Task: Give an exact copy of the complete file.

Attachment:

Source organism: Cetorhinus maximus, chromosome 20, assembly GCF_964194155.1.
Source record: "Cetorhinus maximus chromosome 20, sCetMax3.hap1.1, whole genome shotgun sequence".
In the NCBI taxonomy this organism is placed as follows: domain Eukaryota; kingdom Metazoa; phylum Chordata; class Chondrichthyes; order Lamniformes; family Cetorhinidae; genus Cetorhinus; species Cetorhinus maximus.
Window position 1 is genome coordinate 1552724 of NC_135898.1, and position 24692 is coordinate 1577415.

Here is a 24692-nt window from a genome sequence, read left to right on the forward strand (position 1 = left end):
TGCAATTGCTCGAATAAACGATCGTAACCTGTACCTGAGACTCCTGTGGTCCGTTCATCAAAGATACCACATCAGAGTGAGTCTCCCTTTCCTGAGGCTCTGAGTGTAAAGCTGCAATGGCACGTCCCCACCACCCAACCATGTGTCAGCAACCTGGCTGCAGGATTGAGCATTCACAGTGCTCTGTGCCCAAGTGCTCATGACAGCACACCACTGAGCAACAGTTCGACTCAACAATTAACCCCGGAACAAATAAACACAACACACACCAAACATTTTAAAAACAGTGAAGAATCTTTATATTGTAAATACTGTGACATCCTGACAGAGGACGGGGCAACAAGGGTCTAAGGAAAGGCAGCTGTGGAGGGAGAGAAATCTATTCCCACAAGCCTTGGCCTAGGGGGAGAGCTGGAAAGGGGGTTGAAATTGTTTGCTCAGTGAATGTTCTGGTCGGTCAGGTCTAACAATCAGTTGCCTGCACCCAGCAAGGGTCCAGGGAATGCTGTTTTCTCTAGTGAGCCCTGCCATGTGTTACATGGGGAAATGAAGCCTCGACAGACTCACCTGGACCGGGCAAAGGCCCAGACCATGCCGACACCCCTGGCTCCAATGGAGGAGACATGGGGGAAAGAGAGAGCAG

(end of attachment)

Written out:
Source organism: Cetorhinus maximus, chromosome 20, assembly GCF_964194155.1.
Source record: "Cetorhinus maximus chromosome 20, sCetMax3.hap1.1, whole genome shotgun sequence".
In the NCBI taxonomy this organism is placed as follows: domain Eukaryota; kingdom Metazoa; phylum Chordata; class Chondrichthyes; order Lamniformes; family Cetorhinidae; genus Cetorhinus; species Cetorhinus maximus.
Window position 1 is genome coordinate 1552724 of NC_135898.1, and position 24692 is coordinate 1577415.

Here is a 24692-nt window from a genome sequence, read left to right on the forward strand (position 1 = left end):
TGCAATTGCTCGAATAAACGATCGTAACCTGTACCTGAGACTCCTGTGGTCCGTTCATCAAAGATACCACATCAGAGTGAGTCTCCCTTTCCTGAGGCTCTGAGTGTAAAGCTGCAATGGCACGTCCCCACCACCCAACCATGTGTCAGCAACCTGGCTGCAGGATTGAGCATTCACAGTGCTCTGTGCCCAAGTGCTCATGACAGCACACCACTGAGCAACAGTTCGACTCAACAATTAACCCCGGAACAAATAAACACAACACACACCAAACATTTTAAAAACAGTGAAGAATCTTTATATTGTAAATACTGTGACATCCTGACAGAGGACGGGGCAACAAGGGTCTAAGGAAAGGCAGCTGTGGAGGGAGAGAAATCTATTCCCACAAGCCTTGGCCTAGGGGGAGAGCTGGAAAGGGGGTTGAAATTGTTTGCTCAGTGAATGTTCTGGTCGGTCAGGTCTAACAATCAGTTGCCTGCACCCAGCAAGGGTCCAGGGAATGCTGTTTTCTCTAGTGAGCCCTGCCATGTGTTACATGGGGAAATGAAGCCTCGACAGACTCACCTGGACCGGGCAAAGGCCCAGACCATGCCGACACCCCTGGCTCCAATGGAGGAGACATGGGGGAAAGAGAGAGCAG